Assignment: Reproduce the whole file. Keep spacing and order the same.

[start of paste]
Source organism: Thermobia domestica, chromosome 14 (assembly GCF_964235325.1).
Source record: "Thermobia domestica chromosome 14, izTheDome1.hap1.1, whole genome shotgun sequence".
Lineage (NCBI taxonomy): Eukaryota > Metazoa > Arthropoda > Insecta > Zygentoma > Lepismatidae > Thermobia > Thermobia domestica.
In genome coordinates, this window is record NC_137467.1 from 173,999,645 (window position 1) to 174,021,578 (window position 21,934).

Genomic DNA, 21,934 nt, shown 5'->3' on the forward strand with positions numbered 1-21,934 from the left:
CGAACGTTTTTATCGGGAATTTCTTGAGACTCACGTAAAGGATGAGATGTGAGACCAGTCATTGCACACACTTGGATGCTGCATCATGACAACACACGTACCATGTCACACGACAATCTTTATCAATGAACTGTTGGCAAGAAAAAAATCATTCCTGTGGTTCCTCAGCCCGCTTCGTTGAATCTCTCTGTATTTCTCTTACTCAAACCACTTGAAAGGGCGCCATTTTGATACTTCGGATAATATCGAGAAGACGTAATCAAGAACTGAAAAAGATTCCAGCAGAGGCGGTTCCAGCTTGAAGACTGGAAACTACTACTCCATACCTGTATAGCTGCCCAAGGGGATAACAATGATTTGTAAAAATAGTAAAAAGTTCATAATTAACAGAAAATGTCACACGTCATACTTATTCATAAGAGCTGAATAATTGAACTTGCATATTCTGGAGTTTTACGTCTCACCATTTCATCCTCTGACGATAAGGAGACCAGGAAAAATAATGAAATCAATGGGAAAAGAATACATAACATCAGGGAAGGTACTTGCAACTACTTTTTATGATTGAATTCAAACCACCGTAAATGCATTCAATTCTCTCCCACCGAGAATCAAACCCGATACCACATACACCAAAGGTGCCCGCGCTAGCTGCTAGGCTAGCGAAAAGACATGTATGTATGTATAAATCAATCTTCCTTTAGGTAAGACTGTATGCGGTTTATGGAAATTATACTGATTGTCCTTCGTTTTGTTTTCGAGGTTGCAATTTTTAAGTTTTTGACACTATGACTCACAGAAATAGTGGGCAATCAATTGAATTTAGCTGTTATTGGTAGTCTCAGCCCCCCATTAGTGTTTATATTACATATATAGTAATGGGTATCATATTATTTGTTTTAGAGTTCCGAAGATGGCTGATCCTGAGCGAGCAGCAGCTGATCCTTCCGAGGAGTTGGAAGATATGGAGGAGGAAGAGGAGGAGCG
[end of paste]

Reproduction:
Source organism: Thermobia domestica, chromosome 14 (assembly GCF_964235325.1).
Source record: "Thermobia domestica chromosome 14, izTheDome1.hap1.1, whole genome shotgun sequence".
Lineage (NCBI taxonomy): Eukaryota > Metazoa > Arthropoda > Insecta > Zygentoma > Lepismatidae > Thermobia > Thermobia domestica.
In genome coordinates, this window is record NC_137467.1 from 173,999,645 (window position 1) to 174,021,578 (window position 21,934).

Genomic DNA, 21,934 nt, shown 5'->3' on the forward strand with positions numbered 1-21,934 from the left:
CGAACGTTTTTATCGGGAATTTCTTGAGACTCACGTAAAGGATGAGATGTGAGACCAGTCATTGCACACACTTGGATGCTGCATCATGACAACACACGTACCATGTCACACGACAATCTTTATCAATGAACTGTTGGCAAGAAAAAAATCATTCCTGTGGTTCCTCAGCCCGCTTCGTTGAATCTCTCTGTATTTCTCTTACTCAAACCACTTGAAAGGGCGCCATTTTGATACTTCGGATAATATCGAGAAGACGTAATCAAGAACTGAAAAAGATTCCAGCAGAGGCGGTTCCAGCTTGAAGACTGGAAACTACTACTCCATACCTGTATAGCTGCCCAAGGGGATAACAATGATTTGTAAAAATAGTAAAAAGTTCATAATTAACAGAAAATGTCACACGTCATACTTATTCATAAGAGCTGAATAATTGAACTTGCATATTCTGGAGTTTTACGTCTCACCATTTCATCCTCTGACGATAAGGAGACCAGGAAAAATAATGAAATCAATGGGAAAAGAATACATAACATCAGGGAAGGTACTTGCAACTACTTTTTATGATTGAATTCAAACCACCGTAAATGCATTCAATTCTCTCCCACCGAGAATCAAACCCGATACCACATACACCAAAGGTGCCCGCGCTAGCTGCTAGGCTAGCGAAAAGACATGTATGTATGTATAAATCAATCTTCCTTTAGGTAAGACTGTATGCGGTTTATGGAAATTATACTGATTGTCCTTCGTTTTGTTTTCGAGGTTGCAATTTTTAAGTTTTTGACACTATGACTCACAGAAATAGTGGGCAATCAATTGAATTTAGCTGTTATTGGTAGTCTCAGCCCCCCATTAGTGTTTATATTACATATATAGTAATGGGTATCATATTATTTGTTTTAGAGTTCCGAAGATGGCTGATCCTGAGCGAGCAGCAGCTGATCCTTCCGAGGAGTTGGAAGATATGGAGGAGGAAGAGGAGGAGCG